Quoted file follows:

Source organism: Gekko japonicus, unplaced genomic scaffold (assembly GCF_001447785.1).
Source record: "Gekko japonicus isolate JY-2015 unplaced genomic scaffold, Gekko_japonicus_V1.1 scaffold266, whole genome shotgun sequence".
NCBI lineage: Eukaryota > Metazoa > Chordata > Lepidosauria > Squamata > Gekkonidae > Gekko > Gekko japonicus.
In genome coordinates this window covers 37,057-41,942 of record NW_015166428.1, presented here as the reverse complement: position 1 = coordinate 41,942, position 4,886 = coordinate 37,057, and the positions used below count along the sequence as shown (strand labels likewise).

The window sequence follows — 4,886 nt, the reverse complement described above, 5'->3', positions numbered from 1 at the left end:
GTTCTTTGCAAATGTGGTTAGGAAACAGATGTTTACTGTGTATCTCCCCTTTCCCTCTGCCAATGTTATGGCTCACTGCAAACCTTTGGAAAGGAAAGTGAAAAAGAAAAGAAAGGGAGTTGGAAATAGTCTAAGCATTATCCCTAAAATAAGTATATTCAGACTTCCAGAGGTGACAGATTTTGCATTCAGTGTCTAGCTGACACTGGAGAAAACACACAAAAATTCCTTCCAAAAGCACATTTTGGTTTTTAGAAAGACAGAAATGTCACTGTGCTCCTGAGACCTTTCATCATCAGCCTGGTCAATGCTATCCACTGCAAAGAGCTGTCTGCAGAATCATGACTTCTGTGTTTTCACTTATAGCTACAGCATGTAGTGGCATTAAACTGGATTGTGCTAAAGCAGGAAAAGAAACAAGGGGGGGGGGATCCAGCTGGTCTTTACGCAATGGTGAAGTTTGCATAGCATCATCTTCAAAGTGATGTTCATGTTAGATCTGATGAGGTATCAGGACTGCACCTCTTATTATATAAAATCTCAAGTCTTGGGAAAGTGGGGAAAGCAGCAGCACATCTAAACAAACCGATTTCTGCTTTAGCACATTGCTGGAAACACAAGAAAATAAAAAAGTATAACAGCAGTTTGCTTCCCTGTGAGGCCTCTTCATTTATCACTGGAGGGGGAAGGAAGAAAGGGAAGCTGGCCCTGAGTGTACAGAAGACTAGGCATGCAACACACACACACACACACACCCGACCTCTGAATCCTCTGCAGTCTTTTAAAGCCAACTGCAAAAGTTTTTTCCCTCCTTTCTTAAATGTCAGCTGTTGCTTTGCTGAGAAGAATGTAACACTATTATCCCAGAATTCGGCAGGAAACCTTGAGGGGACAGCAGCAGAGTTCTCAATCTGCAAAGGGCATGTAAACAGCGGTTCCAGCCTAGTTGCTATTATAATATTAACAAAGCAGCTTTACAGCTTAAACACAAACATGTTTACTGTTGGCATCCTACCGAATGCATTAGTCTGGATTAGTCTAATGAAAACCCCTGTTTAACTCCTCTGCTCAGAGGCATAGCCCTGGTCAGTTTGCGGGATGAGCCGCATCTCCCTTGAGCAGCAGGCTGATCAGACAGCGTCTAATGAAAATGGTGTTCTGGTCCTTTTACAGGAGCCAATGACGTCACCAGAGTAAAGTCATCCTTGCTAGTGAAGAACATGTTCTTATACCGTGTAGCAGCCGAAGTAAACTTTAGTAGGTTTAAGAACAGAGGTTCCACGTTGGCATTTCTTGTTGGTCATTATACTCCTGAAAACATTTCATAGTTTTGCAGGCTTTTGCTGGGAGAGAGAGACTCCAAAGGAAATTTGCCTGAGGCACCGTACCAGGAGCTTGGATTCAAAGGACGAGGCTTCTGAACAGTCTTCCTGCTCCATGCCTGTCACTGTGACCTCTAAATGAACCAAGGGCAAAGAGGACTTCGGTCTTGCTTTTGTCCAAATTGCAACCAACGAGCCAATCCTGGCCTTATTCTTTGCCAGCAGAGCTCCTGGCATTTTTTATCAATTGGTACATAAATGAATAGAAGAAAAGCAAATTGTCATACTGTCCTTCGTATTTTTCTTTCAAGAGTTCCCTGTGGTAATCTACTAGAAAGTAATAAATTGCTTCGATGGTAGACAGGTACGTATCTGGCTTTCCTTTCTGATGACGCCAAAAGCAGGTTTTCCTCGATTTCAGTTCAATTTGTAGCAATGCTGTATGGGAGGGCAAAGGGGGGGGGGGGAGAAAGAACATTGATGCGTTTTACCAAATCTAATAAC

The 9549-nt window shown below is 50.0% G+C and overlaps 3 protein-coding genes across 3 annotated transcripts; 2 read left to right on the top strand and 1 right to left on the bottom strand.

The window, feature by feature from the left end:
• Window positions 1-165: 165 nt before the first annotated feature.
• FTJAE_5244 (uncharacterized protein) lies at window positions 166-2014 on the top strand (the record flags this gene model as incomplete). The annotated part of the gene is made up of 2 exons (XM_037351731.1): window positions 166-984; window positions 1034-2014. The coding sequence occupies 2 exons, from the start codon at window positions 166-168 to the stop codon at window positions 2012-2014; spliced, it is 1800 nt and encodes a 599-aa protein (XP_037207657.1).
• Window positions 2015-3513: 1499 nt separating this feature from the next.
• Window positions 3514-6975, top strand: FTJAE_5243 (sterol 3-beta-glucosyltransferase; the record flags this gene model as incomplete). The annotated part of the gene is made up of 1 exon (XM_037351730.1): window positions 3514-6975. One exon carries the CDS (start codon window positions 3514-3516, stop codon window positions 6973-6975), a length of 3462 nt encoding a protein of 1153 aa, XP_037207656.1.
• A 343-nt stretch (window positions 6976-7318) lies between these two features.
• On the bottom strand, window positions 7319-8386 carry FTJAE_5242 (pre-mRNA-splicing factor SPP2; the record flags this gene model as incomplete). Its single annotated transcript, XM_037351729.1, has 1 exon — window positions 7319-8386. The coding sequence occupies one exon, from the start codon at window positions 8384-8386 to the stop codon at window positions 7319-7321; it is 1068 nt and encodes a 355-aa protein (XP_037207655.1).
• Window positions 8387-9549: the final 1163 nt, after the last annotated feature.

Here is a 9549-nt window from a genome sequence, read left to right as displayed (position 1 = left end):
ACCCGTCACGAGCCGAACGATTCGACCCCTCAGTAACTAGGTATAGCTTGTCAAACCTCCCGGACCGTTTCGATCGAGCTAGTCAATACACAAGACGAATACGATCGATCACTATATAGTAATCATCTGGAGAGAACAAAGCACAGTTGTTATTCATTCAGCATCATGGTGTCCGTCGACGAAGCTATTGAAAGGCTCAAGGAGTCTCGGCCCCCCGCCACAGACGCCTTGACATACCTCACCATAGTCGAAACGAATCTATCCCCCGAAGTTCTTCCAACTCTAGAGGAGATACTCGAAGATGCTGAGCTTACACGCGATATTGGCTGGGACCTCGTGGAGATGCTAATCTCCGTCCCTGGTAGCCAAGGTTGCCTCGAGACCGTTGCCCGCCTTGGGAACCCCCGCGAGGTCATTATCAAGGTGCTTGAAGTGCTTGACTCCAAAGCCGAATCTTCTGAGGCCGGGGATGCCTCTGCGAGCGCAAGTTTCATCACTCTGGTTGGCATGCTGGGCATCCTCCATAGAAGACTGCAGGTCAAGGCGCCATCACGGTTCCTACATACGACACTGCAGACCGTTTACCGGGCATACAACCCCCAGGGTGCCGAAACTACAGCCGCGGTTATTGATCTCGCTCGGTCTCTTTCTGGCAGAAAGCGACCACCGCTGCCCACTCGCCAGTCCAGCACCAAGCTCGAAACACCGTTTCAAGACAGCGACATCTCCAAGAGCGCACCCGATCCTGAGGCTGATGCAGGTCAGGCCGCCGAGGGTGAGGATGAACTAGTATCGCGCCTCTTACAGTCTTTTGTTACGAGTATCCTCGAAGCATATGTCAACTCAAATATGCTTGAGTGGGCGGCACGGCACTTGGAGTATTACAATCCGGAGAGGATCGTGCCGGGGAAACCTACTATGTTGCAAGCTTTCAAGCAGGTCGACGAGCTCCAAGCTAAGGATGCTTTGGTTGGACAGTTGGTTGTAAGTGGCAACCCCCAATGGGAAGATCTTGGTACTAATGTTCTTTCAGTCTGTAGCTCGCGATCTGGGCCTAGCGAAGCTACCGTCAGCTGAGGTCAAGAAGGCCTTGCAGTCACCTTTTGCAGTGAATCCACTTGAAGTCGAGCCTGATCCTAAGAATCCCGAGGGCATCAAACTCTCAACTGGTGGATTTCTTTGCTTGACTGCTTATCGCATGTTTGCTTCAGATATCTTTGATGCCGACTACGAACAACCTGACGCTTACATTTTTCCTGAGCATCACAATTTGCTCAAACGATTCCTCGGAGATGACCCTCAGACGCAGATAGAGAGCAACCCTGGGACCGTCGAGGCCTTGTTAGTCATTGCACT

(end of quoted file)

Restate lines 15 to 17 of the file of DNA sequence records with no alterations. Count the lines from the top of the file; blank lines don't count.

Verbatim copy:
• Window positions 8387-9549: the final 1163 nt, after the last annotated feature.

Here is a 9549-nt window from a genome sequence, read left to right as displayed (position 1 = left end):
ACCCGTCACGAGCCGAACGATTCGACCCCTCAGTAACTAGGTATAGCTTGTCAAACCTCCCGGACCGTTTCGATCGAGCTAGTCAATACACAAGACGAATACGATCGATCACTATATAGTAATCATCTGGAGAGAACAAAGCACAGTTGTTATTCATTCAGCATCATGGTGTCCGTCGACGAAGCTATTGAAAGGCTCAAGGAGTCTCGGCCCCCCGCCACAGACGCCTTGACATACCTCACCATAGTCGAAACGAATCTATCCCCCGAAGTTCTTCCAACTCTAGAGGAGATACTCGAAGATGCTGAGCTTACACGCGATATTGGCTGGGACCTCGTGGAGATGCTAATCTCCGTCCCTGGTAGCCAAGGTTGCCTCGAGACCGTTGCCCGCCTTGGGAACCCCCGCGAGGTCATTATCAAGGTGCTTGAAGTGCTTGACTCCAAAGCCGAATCTTCTGAGGCCGGGGATGCCTCTGCGAGCGCAAGTTTCATCACTCTGGTTGGCATGCTGGGCATCCTCCATAGAAGACTGCAGGTCAAGGCGCCATCACGGTTCCTACATACGACACTGCAGACCGTTTACCGGGCATACAACCCCCAGGGTGCCGAAACTACAGCCGCGGTTATTGATCTCGCTCGGTCTCTTTCTGGCAGAAAGCGACCACCGCTGCCCACTCGCCAGTCCAGCACCAAGCTCGAAACACCGTTTCAAGACAGCGACATCTCCAAGAGCGCACCCGATCCTGAGGCTGATGCAGGTCAGGCCGCCGAGGGTGAGGATGAACTAGTATCGCGCCTCTTACAGTCTTTTGTTACGAGTATCCTCGAAGCATATGTCAACTCAAATATGCTTGAGTGGGCGGCACGGCACTTGGAGTATTACAATCCGGAGAGGATCGTGCCGGGGAAACCTACTATGTTGCAAGCTTTCAAGCAGGTCGACGAGCTCCAAGCTAAGGATGCTTTGGTTGGACAGTTGGTTGTAAGTGGCAACCCCCAATGGGAAGATCTTGGTACTAATGTTCTTTCAGTCTGTAGCTCGCGATCTGGGCCTAGCGAAGCTACCGTCAGCTGAGGTCAAGAAGGCCTTGCAGTCACCTTTTGCAGTGAATCCACTTGAAGTCGAGCCTGATCCTAAGAATCCCGAGGGCATCAAACTCTCAACTGGTGGATTTCTTTGCTTGACTGCTTATCGCATGTTTGCTTCAGATATCTTTGATGCCGACTACGAACAACCTGACGCTTACATTTTTCCTGAGCATCACAATTTGCTCAAACGATTCCTCGGAGATGACCCTCAGACGCAGATAGAGAGCAACCCTGGGACCGTCGAGGCCTTGTTAGTCATTGCACT